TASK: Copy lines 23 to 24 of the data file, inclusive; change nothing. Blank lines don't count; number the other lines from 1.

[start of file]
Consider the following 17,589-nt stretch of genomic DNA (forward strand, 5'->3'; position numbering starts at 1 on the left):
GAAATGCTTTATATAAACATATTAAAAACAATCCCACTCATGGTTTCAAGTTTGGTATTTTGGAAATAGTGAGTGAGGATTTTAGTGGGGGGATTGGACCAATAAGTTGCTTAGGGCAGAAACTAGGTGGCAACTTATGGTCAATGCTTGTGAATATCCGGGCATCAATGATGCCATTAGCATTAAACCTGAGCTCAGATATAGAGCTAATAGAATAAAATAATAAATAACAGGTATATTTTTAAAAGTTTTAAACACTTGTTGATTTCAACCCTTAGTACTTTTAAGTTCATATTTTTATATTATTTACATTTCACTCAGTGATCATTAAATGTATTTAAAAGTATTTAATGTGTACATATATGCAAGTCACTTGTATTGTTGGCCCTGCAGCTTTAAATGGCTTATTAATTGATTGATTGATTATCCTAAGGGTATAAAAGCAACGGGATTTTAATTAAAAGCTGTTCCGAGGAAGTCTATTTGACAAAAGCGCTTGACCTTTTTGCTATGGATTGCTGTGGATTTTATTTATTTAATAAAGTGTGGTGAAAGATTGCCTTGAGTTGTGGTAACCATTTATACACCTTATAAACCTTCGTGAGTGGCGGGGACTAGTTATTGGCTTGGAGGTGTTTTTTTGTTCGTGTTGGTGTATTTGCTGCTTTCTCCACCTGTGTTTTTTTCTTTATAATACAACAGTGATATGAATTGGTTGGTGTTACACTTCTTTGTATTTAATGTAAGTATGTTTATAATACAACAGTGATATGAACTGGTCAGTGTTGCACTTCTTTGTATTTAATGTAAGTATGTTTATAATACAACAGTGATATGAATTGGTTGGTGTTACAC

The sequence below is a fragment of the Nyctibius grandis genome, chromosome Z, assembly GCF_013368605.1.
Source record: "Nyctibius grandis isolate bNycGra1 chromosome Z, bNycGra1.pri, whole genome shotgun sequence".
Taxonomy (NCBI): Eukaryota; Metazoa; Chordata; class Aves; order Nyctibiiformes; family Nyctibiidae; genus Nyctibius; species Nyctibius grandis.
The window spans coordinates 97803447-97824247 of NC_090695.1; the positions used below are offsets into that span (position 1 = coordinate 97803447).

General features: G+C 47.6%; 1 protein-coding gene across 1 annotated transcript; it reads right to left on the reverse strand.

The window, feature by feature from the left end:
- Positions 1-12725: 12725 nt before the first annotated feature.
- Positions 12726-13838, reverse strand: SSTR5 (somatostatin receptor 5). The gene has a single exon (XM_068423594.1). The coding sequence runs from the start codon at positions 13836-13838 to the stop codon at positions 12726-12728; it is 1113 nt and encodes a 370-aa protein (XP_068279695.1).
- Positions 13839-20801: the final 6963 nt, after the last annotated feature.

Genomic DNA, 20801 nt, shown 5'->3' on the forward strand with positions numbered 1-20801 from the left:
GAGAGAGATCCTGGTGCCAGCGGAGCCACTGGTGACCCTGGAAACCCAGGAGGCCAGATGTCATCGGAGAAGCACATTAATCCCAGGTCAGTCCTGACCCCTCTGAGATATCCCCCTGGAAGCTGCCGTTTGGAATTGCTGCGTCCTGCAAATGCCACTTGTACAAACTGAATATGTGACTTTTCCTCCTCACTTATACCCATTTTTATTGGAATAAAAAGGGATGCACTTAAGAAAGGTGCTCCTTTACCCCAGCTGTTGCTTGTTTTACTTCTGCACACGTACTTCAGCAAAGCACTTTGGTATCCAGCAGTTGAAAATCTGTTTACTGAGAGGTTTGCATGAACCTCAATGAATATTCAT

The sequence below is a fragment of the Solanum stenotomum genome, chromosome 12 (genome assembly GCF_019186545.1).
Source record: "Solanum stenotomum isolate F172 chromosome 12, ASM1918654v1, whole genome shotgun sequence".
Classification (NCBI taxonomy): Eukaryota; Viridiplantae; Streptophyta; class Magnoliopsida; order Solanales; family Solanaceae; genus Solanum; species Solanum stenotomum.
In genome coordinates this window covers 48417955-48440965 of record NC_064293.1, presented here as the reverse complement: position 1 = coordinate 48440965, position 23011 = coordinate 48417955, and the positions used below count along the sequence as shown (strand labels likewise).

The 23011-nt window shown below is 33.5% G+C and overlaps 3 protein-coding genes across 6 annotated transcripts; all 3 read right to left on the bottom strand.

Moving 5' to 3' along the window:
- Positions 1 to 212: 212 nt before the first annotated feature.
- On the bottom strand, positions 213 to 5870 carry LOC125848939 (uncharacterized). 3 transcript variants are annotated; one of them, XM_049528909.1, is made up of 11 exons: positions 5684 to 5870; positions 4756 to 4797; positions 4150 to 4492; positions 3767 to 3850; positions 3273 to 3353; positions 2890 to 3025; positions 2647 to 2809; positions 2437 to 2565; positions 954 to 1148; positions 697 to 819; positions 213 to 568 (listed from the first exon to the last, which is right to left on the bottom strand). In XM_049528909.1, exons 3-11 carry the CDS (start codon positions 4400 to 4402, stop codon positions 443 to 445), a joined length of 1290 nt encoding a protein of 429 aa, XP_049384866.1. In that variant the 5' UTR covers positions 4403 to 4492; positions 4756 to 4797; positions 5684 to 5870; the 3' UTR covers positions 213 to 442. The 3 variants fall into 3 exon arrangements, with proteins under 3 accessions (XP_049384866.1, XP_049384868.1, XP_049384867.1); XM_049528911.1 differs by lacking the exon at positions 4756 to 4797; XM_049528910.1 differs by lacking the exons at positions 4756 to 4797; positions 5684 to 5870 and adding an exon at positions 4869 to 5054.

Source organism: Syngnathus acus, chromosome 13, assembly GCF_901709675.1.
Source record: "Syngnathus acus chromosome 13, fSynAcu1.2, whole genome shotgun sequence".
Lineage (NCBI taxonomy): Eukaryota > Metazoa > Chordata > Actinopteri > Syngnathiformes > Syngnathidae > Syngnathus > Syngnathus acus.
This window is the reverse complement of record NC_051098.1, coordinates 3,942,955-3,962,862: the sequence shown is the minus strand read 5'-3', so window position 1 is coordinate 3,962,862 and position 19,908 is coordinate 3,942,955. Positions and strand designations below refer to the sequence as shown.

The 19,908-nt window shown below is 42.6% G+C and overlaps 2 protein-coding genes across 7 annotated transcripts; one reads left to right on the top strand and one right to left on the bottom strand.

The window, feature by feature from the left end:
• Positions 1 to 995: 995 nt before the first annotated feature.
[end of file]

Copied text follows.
Source record: "Syngnathus acus chromosome 13, fSynAcu1.2, whole genome shotgun sequence".
Lineage (NCBI taxonomy): Eukaryota > Metazoa > Chordata > Actinopteri > Syngnathiformes > Syngnathidae > Syngnathus > Syngnathus acus.